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OCR A2 F663 Drama and Poetry Pre-1800 | Section B: Drama and Poetry

Paul Merrell | Sunday October 16, 2011

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1. Introduction
2. Section A: Shakespeare
3. Section B: Drama and Poetry
4. Exemplars
5. Conclusion

OCR say that all of the six questions on this paper can be answered by any possible combination of the texts – and that they spend a long time ensuring this is so. I’m not sure I necessarily agree – there was a question on ‘women’ a few years ago that I would have been interested to see a response to it using Dr Faustus and Paradise Lost Book 1 – containing, as they do, no women . . .
Thus, I would suggest that some texts go together much better than others.

For 2012, my own school will be offering The Wife of Bath’s Prologue and Tale in comparison with The Rivals – which seems to offer some interesting connections over the position of women in society, power and ambition, etc.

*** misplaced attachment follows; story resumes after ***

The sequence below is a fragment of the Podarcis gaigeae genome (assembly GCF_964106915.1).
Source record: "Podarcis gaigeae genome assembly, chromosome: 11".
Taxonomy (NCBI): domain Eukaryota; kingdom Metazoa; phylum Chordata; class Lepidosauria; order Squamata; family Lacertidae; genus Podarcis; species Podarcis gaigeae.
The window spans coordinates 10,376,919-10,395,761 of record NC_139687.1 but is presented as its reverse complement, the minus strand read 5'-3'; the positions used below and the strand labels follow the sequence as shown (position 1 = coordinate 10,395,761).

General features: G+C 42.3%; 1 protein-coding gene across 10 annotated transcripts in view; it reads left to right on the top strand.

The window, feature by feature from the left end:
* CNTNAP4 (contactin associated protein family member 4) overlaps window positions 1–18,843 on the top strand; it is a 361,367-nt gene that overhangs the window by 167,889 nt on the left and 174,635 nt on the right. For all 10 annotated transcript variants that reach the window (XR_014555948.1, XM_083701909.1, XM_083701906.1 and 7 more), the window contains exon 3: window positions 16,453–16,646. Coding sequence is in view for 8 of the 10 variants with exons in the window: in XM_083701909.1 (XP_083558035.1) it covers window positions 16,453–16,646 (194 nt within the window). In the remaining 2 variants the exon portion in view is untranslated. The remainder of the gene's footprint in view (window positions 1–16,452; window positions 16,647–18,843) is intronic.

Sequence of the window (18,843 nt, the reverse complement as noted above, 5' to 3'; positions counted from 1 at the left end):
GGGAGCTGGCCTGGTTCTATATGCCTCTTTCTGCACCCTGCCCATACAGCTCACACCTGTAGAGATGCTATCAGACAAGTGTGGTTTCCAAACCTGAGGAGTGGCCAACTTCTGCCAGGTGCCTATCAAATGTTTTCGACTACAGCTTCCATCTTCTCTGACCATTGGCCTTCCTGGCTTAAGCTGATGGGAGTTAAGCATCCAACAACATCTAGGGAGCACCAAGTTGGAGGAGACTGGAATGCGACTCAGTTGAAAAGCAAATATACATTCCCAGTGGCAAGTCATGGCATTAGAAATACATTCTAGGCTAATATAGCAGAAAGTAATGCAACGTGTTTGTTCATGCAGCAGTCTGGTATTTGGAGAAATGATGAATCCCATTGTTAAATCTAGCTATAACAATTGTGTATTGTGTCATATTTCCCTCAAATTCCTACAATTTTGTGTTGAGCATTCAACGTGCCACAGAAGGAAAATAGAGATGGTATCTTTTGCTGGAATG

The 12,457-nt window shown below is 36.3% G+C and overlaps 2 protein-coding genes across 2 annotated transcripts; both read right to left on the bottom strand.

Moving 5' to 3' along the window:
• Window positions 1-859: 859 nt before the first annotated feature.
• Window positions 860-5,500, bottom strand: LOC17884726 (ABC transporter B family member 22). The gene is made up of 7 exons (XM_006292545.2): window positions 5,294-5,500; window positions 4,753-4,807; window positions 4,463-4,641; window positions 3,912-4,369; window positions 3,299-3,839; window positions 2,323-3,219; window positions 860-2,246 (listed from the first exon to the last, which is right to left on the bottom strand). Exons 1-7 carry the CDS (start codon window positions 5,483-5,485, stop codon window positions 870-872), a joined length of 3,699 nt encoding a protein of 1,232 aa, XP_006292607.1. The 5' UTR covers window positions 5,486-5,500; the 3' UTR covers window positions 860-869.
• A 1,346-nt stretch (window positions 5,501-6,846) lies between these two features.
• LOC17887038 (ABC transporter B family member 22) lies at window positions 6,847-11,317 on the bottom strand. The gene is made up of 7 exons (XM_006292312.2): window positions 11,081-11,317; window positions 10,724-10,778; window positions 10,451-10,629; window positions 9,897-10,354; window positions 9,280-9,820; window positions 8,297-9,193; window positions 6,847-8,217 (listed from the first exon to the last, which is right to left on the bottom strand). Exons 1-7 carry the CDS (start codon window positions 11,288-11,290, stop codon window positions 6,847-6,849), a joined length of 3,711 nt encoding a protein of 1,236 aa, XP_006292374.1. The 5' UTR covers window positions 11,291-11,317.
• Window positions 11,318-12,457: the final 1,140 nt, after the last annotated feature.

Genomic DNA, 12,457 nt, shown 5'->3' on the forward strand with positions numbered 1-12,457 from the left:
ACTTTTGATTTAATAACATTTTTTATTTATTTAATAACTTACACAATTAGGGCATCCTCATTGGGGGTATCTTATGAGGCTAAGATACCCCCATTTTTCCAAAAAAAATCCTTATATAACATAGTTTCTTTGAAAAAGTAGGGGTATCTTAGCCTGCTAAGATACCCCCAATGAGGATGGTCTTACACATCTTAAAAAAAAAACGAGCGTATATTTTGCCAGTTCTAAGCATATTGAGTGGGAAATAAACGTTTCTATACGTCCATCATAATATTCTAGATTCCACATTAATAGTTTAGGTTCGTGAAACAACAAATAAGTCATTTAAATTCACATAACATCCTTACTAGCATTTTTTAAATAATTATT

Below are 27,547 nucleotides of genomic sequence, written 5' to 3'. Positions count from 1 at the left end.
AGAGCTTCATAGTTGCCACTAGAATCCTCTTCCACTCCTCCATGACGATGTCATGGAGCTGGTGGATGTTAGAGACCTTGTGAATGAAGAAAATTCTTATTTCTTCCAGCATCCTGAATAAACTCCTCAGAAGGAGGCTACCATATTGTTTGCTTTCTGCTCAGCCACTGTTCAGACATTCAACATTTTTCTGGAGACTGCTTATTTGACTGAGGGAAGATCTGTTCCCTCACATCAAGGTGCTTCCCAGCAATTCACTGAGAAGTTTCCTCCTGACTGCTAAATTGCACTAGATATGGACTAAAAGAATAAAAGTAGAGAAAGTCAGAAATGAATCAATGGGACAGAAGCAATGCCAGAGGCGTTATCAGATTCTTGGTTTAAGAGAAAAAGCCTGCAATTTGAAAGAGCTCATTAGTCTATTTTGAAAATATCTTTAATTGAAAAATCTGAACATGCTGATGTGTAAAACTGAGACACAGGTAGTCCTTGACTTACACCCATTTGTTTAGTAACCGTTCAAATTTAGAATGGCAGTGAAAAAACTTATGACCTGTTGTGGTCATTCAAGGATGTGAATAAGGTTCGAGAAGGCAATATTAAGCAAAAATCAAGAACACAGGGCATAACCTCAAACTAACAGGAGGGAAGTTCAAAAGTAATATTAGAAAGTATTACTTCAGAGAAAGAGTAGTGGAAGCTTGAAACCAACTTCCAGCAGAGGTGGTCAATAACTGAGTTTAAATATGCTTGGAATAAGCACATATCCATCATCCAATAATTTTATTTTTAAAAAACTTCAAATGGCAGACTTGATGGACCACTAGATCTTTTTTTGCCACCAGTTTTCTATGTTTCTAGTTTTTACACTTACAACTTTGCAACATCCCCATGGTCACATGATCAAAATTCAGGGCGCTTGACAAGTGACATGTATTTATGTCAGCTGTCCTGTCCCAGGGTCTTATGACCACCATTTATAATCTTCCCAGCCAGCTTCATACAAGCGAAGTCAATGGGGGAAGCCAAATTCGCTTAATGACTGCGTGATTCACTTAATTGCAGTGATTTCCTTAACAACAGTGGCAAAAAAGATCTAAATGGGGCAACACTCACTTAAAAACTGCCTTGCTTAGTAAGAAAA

It is worthwhile looking through the past papers on the texts that have just been studied, purely as they give you the general direction of the questions. There is quite a lot of repetition from year to year and – if you and your class are rigorous – you can probably come up with seven or eight obvious thematic links that at least one must come up on the paper . . .

Much of the advice on addressing the assessment objectives here is very similar to that which I offer on Shakespeare – however, there are a few specific things that I would stress . . .

AO3 and AO4 Critics, Comparisons and Contexts

There is clear potential for these two assessment objective to overwhelm students. A good answer needs not only to show a good awareness of the cultural contexts of each of these texts, plus demonstrate a response to a range of critical readings, but they also need to be able contrast and compare them. No easy thing in one hour.

As with the Shakespeare, contextualising these texts early is very important to a high grade. Although the temptation is to dive in and start with the textual analysis, students must be familiar...


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